Taking a closer look at finance capital

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I am in Brisbane now, at Griffiths University,  attending a conference entitled The Necessary Transition hosted by Asia-Pacific Centre for Sustainable Enterprise. Just listened to a very interesting paper by David Peetz entitled ‘Corporate Ownership and Global Sustainability’. It examined the role of finance capital in promoting sustainability and climate change in particular. They addressed the assumption that because finance capital supports neo-liberal ideology and because there is a strong correlation between neo-liberal ideology and climate denialism, it follows that finance capital is unlikely to be a force for change with respect to climate change and sustainability in general. This, however, was not in fact the case. Instead, there is a ‘power struggle’ between investors with a short-term ‘capital gains’ focus, and investors with a long-term focus [read: investors who are more interested in dividends over the long term?].


They examined the world’s largest investment funds (i.e. entities that own significant amounts of shares of the world’s 250 largest corporations). They correlated the size of these funds (measures in terms of shareholding of the world’s 250 largest companies) with their commitment to climate change/sustainability as reflected in their participation in various sustainability-oriented initiatives such as the Carbon Disclosure Project, UN Global Compact, etc.  They found that just over a third of the largest investors had signed up to at least one of the major initiatives. However, they detected a clear division between investors primarily interested in returns over the short-term and investors primarily interested in returns over the long-term. The former was less inclined to worry about climate change/sustainability, while the latter was more inclined to worry about climate change/sustainability.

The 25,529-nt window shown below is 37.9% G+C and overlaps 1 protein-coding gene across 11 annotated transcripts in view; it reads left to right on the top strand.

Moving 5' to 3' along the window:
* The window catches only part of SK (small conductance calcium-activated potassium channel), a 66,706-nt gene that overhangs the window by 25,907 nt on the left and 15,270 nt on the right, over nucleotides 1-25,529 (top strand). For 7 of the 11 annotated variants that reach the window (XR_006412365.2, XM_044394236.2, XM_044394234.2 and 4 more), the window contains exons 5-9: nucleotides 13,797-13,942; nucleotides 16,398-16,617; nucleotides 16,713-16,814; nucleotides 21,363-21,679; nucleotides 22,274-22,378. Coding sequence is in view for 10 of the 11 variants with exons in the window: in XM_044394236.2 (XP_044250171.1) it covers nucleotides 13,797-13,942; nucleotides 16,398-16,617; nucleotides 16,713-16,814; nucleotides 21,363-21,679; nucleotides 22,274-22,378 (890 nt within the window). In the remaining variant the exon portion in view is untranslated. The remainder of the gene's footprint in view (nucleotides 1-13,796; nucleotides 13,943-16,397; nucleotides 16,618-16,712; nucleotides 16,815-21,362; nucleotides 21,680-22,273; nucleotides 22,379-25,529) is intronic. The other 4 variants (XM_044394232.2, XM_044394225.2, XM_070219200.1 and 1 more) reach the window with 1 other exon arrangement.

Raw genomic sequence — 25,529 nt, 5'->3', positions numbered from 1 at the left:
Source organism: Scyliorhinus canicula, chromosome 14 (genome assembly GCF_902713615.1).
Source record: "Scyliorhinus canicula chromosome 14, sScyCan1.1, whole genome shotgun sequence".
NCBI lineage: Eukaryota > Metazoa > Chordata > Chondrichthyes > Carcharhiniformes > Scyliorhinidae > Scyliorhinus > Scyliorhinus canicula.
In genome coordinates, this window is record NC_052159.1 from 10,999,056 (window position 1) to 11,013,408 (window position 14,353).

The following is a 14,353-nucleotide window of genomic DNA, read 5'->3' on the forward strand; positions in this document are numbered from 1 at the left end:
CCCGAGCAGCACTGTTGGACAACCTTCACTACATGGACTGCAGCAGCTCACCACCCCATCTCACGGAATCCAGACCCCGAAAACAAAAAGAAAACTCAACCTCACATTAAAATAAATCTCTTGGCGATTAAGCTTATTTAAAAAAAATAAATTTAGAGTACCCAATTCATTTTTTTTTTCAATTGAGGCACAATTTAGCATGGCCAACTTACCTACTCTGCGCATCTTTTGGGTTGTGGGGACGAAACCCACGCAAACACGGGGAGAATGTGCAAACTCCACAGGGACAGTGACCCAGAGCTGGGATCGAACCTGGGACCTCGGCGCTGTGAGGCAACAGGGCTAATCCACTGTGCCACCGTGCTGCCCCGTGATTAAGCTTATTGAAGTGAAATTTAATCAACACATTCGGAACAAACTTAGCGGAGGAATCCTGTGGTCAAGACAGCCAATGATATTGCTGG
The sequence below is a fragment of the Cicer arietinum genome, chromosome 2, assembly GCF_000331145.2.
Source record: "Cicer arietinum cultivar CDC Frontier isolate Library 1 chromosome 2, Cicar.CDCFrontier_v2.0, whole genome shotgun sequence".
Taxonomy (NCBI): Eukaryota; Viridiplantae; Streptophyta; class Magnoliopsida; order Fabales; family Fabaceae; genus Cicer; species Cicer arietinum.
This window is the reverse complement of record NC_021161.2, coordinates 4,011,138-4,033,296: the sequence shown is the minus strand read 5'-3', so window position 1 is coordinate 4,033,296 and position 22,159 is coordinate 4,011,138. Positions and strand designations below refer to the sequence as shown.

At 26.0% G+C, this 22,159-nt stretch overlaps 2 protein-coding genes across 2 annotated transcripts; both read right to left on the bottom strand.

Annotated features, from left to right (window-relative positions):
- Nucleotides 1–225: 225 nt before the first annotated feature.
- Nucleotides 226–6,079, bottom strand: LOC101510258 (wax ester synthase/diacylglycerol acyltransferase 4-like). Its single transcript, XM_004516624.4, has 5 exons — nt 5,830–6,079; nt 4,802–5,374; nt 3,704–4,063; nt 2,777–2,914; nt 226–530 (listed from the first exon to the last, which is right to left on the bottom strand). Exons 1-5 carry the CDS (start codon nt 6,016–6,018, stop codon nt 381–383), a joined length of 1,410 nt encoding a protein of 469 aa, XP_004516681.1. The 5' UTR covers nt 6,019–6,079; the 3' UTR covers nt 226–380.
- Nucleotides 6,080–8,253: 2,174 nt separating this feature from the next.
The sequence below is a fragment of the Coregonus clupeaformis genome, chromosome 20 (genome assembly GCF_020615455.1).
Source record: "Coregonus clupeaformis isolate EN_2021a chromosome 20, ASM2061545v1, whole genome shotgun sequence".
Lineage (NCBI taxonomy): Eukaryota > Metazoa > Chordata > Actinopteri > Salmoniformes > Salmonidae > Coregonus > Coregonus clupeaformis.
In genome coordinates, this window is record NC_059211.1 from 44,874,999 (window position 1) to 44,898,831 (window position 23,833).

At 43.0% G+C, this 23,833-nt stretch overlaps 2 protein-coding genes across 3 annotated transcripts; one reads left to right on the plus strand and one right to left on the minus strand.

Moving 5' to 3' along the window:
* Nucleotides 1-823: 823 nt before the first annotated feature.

This conclusion is very interesting to me because I have been arguing that the build-up of uninvested funds in many OECD countries and South Africa is a reflection of the fact that (capital-gains seeking) finance capital remains hegemonic despite the financial crash of 2007/2008 and that this is reflected in the fact that policy frameworks have not been introduced that incentivize investments by productive capital in the ‘real economy’ (i.e. in pursuit of dividends). This paper suggests that it is not appropriate to make a simplistic distinction between ‘finance capital’ and ‘productive capital’, but to factor in a more refined distinction between different segments of finance capital – some still only focussed on capital gains over the short term, while others have a longer-term interest in dividend flows. Makes sense, because after all the financialisation of the global economy has left us in a position where these massive global funds effectively dominant investment flows. How they respond to the global crisis and, in particular, to possible future policy frameworks that incentivize productive investments in the real economy will obviously have a major influence on future economic trajectories. These choices, however, are profoundly political. At the moment, austerity (and possibly also non-action re: climate change) seems to reflect the interests of short-termists. Will those who favour a growth agenda recognise what will be required to unlock productive investments pursuing dividends over the long term? Although this paper is primarily interested in investments in climate change responses/sustainability, the analysis can have a wide economic significance.

Listening to the discussion, I am reminded of a dinner with Executives from Shell to discuss sustainable development that took place a few months ago in Cape Town. After making good progress in the argument, one of them turned to me and said: “Ok, so what would you do that will make it all happen?” I was taken by surprise and so did not immediately say what I should have said and so lost the moment. But what I should have said is the following: (1) cut the $1 trillion subsidy of the fossil fuel industry, (2) require all financial institutions to have a minimum investment portfolio in renewable energy, (3) introduce a carbon tax of at least $100 per ton, and (4) introduce a Tobin tax on financial transactions.